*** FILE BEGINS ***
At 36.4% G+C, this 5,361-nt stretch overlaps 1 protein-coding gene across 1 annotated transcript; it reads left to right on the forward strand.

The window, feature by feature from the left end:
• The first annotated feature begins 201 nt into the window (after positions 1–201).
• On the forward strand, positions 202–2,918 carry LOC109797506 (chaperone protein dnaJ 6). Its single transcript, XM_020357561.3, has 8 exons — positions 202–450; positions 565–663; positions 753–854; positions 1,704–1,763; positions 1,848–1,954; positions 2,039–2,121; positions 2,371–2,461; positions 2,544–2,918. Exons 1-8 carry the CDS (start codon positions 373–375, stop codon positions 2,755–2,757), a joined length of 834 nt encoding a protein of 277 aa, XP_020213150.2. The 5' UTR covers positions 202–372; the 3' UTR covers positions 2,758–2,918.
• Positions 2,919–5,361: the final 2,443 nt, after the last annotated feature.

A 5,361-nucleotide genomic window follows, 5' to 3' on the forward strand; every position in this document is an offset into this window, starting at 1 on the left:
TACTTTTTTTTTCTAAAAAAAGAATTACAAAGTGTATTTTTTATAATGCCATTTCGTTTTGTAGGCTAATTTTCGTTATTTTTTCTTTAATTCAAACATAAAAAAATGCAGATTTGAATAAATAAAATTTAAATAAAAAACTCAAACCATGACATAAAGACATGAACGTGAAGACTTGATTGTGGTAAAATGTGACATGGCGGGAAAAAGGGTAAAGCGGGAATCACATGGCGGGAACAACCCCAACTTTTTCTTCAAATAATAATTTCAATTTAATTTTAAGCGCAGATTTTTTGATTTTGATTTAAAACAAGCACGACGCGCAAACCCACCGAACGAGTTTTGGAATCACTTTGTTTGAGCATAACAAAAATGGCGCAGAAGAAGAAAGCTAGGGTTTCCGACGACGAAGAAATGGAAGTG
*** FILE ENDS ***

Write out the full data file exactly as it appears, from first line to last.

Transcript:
At 36.4% G+C, this 5,361-nt stretch overlaps 1 protein-coding gene across 1 annotated transcript; it reads left to right on the forward strand.

The window, feature by feature from the left end:
• The first annotated feature begins 201 nt into the window (after positions 1–201).
• On the forward strand, positions 202–2,918 carry LOC109797506 (chaperone protein dnaJ 6). Its single transcript, XM_020357561.3, has 8 exons — positions 202–450; positions 565–663; positions 753–854; positions 1,704–1,763; positions 1,848–1,954; positions 2,039–2,121; positions 2,371–2,461; positions 2,544–2,918. Exons 1-8 carry the CDS (start codon positions 373–375, stop codon positions 2,755–2,757), a joined length of 834 nt encoding a protein of 277 aa, XP_020213150.2. The 5' UTR covers positions 202–372; the 3' UTR covers positions 2,758–2,918.
• Positions 2,919–5,361: the final 2,443 nt, after the last annotated feature.

A 5,361-nucleotide genomic window follows, 5' to 3' on the forward strand; every position in this document is an offset into this window, starting at 1 on the left:
TACTTTTTTTTTCTAAAAAAAGAATTACAAAGTGTATTTTTTATAATGCCATTTCGTTTTGTAGGCTAATTTTCGTTATTTTTTCTTTAATTCAAACATAAAAAAATGCAGATTTGAATAAATAAAATTTAAATAAAAAACTCAAACCATGACATAAAGACATGAACGTGAAGACTTGATTGTGGTAAAATGTGACATGGCGGGAAAAAGGGTAAAGCGGGAATCACATGGCGGGAACAACCCCAACTTTTTCTTCAAATAATAATTTCAATTTAATTTTAAGCGCAGATTTTTTGATTTTGATTTAAAACAAGCACGACGCGCAAACCCACCGAACGAGTTTTGGAATCACTTTGTTTGAGCATAACAAAAATGGCGCAGAAGAAGAAAGCTAGGGTTTCCGACGACGAAGAAATGGAAGTG